A freshly peeled orange, sun-warmed pines, newly washed laundry: What fragrances do you find most memorable and appealing? Here's a day to appreciate your sense of smell. It's celebrated each year on the last Saturday in April; many children's centers and museums offer experiments and hands-on experiences as part of the festivities.
Within the last couple of centuries, scientists and philosophers created a hierarchy of senses that promotes vision as superior and smell as lowest in the chain. But think what it allows you to do that other senses cannot! You walk into the kitchen, smell a faint whiff of toast, and know that a family member has been there before you, making breakfast. A car passes you and you smell the brakes burning: Now you know that it came down the steep hill behind you rather than up from the town below, even though you neither saw nor heard it.
Kate Fox, Director of the Social Issues Research Centre in Oxford, England, put together a remarkable report on this typically undervalued sense. She explains that two small odor-detecting patches high up in our nasal passages allow us to smell. They are made up of about five or six million olfactory cells, compared with a rabbit's 100 million and a dog's astonishing 220 million receptors. "Humans are nonetheless capable of detecting certain substances in dilutions of less than one part in several billion parts of air. We may not be able to match the olfactory feats of bloodhounds, but we can, for example, ‘track’ a trail of invisible human footprints across clean blotting paper."
She also reminds us of the essential tie between taste and smell. "The so-called taste-buds on our tongues can only distinguish four qualities — sweet, sour, bitter and salt — all other ‘tastes’ are detected by the olfactory receptors high up in our nasal passages."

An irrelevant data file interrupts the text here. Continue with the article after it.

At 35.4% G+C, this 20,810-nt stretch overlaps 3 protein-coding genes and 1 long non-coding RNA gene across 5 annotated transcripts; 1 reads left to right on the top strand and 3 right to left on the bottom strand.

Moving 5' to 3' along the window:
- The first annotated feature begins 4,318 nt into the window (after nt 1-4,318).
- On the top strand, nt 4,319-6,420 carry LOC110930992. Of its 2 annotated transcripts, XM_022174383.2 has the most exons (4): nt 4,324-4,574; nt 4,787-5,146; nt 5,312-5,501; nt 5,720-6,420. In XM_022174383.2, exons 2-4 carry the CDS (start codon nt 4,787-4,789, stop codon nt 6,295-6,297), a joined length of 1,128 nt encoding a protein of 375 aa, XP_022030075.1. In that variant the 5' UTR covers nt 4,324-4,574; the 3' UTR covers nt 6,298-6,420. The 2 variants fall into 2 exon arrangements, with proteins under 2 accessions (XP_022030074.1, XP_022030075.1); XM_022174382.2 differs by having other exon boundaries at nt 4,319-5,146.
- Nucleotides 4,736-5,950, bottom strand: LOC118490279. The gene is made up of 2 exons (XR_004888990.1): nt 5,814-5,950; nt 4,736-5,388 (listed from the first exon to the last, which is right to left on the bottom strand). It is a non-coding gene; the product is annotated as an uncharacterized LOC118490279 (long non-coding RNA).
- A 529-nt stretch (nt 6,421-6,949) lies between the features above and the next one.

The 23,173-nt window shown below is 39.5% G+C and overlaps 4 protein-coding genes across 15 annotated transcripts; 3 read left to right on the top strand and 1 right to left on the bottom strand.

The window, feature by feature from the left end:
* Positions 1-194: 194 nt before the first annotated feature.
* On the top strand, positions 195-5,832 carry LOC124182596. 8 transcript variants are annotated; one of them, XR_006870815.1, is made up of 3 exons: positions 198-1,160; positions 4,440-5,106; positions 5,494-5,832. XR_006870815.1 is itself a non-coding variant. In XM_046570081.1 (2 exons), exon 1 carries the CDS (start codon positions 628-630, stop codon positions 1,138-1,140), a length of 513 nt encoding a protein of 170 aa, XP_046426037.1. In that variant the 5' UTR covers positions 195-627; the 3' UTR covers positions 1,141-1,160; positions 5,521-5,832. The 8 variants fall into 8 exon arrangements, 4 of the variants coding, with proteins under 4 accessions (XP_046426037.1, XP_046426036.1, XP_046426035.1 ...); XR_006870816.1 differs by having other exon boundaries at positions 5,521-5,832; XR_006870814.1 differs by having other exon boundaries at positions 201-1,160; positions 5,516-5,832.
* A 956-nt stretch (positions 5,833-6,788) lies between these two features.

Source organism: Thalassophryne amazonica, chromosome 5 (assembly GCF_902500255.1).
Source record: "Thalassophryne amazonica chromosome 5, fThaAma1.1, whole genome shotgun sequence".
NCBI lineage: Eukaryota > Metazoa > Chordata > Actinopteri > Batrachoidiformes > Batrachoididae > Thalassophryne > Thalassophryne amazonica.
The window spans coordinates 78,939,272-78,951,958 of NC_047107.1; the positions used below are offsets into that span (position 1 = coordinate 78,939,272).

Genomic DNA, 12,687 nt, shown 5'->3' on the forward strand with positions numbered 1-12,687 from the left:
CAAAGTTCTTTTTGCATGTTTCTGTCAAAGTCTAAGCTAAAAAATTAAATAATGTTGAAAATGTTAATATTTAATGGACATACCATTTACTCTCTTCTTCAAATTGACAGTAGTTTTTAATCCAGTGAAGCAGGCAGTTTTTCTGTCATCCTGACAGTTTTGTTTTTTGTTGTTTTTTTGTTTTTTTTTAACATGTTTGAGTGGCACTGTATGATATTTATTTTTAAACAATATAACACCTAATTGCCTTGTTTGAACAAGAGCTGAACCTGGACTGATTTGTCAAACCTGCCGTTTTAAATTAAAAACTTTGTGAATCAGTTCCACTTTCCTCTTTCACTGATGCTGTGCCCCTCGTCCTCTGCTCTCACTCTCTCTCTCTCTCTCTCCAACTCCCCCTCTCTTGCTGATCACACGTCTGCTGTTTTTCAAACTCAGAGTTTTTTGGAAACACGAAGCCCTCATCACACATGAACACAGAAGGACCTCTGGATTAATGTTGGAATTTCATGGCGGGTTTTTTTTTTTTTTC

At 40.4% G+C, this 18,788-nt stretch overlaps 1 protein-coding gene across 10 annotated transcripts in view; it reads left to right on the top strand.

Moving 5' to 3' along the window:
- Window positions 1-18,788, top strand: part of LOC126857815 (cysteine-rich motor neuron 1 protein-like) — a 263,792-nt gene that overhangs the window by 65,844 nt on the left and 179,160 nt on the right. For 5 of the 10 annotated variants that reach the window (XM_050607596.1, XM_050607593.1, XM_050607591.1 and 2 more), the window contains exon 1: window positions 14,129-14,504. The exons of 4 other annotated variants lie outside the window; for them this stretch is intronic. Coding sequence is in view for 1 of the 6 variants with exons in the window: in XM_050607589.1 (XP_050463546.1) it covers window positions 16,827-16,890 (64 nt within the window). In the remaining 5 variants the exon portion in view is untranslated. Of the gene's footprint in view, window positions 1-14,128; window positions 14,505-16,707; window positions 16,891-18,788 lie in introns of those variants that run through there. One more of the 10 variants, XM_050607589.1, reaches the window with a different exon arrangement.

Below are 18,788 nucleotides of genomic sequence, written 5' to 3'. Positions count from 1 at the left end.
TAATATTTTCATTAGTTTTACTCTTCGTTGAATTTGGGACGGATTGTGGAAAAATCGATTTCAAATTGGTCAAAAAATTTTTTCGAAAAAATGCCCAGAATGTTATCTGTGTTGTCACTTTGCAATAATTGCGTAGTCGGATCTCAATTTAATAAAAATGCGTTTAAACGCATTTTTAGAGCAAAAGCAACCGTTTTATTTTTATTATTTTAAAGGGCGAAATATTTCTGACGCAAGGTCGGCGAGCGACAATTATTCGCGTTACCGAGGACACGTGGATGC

Read these quotes and try these practices to discover even more reasons to be grateful that you have a sense of smell.
"Incense gives that special whiff to worship; it is the smell of prayer and adoration. We are told that we have stored within our brain a catalog of fifty thousand different smells. The smell of incense awakens the primitive memories of sacrifices and holocausts. . . . In the religions of the Western industrialized world, incense is an antique or an alien visitor from some exotic, Oriental religion. But we don't have to be a Zen disciple or a 'super-orthodox traditionalist' to enjoy the pungent smell of incense or to use it as part of our prayer.
— Edward Hays in Pray All Ways
Tibetan temples smell like popcorn. Actually, they smell like the hot buttery goop that's pumped onto popcorn in the lobbies of movie theatres: as I walk from my car on a clear spring New Jersey evening, past the bank and the vacuum cleaner store, I can smell it a block away. What I smelled in Tibet were butter lamps, simple cups of yak butter with lighted wicks, carried by wide-eyed peasants as they walked in silence from one shrine room to the next, or glowing where the resident monks had set them at the feet of gold-painted buddhas.
— Dean Sluyter in Cinema Nirvana
"Have love for everybody — the incompetent,
The quarrelsome, and the unscrupulous.
The good qualities of the noble, though hidden,
Are apparent to everyone in the world.
Even when the jasmine flower is well covered
Its fragrance permeates everywhere."
— Maitreya in Ordinary Wisdom by Sakya Pandita, John T. Davenport, translator
- Offer this Blessing of the Senses
In my eyes blessing
In my hearing blessing
In my lips blessing
In my touch blessing
In my smelling blessing
In my mind blessing
May my life bring blessing to the Earth.
To anoint oneself for the above blessing: Both hands together touch the eyes, the ears, the lips, come together palm to palm for touch, touch the nose, touch the head, palms to the top of the head; then for life the arms cross the chest and for bringing blessing to the Earth the arms open wide. To anoint another, change the pronoun to "your" as you recite. (Daniel McGill in Forty Nights: Creation Centered Night Prayer)
- Smell the aroma of life. Passing by heliotrope or jasmine. Your perfume or aftershave. Someone else's. Walking into a very old house. A fragrance that reminds you of something long ago and far away. Especially when you want to remember something, pay attention to smell. (David Kundtz in Quiet Mind)
- Just noticing various things as you walk down your street can be more powerful than it might seem. The noticing — paying attention to what you see, hear, feel, taste, and smell — brings you into the present time and place and takes you out of worry, planning, and anxiety. (David Kundtz in Quiet Mind)